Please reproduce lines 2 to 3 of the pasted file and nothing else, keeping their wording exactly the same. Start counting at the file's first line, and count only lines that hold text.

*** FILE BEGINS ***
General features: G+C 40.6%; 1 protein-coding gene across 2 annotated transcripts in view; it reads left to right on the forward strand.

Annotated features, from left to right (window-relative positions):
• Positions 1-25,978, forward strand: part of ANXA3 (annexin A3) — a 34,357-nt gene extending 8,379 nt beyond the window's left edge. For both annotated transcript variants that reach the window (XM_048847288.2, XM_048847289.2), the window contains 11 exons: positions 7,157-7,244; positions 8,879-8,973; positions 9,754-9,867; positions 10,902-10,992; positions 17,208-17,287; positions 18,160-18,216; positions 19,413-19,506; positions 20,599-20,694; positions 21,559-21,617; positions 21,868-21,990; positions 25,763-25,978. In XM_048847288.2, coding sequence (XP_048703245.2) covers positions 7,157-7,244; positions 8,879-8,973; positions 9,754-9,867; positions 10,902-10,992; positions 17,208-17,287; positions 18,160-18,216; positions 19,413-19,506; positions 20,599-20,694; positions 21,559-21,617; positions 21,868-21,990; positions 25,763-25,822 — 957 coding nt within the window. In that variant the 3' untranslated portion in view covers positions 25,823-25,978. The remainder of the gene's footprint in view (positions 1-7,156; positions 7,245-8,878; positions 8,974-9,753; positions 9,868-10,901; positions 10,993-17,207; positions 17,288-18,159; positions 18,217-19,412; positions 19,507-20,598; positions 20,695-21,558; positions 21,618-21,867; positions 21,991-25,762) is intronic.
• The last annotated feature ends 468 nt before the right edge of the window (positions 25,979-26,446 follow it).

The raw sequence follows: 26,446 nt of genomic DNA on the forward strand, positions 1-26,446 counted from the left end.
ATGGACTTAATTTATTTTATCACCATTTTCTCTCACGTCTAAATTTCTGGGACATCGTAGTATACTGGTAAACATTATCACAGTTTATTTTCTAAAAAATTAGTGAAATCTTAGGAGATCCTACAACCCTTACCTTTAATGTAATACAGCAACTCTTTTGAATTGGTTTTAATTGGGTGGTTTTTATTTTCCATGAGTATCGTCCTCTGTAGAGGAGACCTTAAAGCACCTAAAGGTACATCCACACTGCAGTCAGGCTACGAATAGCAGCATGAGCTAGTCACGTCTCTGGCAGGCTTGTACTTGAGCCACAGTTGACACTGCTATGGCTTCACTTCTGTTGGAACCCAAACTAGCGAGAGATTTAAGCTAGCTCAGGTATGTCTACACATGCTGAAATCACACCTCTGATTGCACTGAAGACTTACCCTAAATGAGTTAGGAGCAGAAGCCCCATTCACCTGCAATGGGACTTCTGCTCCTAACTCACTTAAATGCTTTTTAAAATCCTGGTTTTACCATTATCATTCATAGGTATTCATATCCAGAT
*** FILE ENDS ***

Annotated features, from left to right (window-relative positions):
• Positions 1-25,978, forward strand: part of ANXA3 (annexin A3) — a 34,357-nt gene extending 8,379 nt beyond the window's left edge. For both annotated transcript variants that reach the window (XM_048847288.2, XM_048847289.2), the window contains 11 exons: positions 7,157-7,244; positions 8,879-8,973; positions 9,754-9,867; positions 10,902-10,992; positions 17,208-17,287; positions 18,160-18,216; positions 19,413-19,506; positions 20,599-20,694; positions 21,559-21,617; positions 21,868-21,990; positions 25,763-25,978. In XM_048847288.2, coding sequence (XP_048703245.2) covers positions 7,157-7,244; positions 8,879-8,973; positions 9,754-9,867; positions 10,902-10,992; positions 17,208-17,287; positions 18,160-18,216; positions 19,413-19,506; positions 20,599-20,694; positions 21,559-21,617; positions 21,868-21,990; positions 25,763-25,822 — 957 coding nt within the window. In that variant the 3' untranslated portion in view covers positions 25,823-25,978. The remainder of the gene's footprint in view (positions 1-7,156; positions 7,245-8,878; positions 8,974-9,753; positions 9,868-10,901; positions 10,993-17,207; positions 17,288-18,159; positions 18,217-19,412; positions 19,507-20,598; positions 20,695-21,558; positions 21,618-21,867; positions 21,991-25,762) is intronic.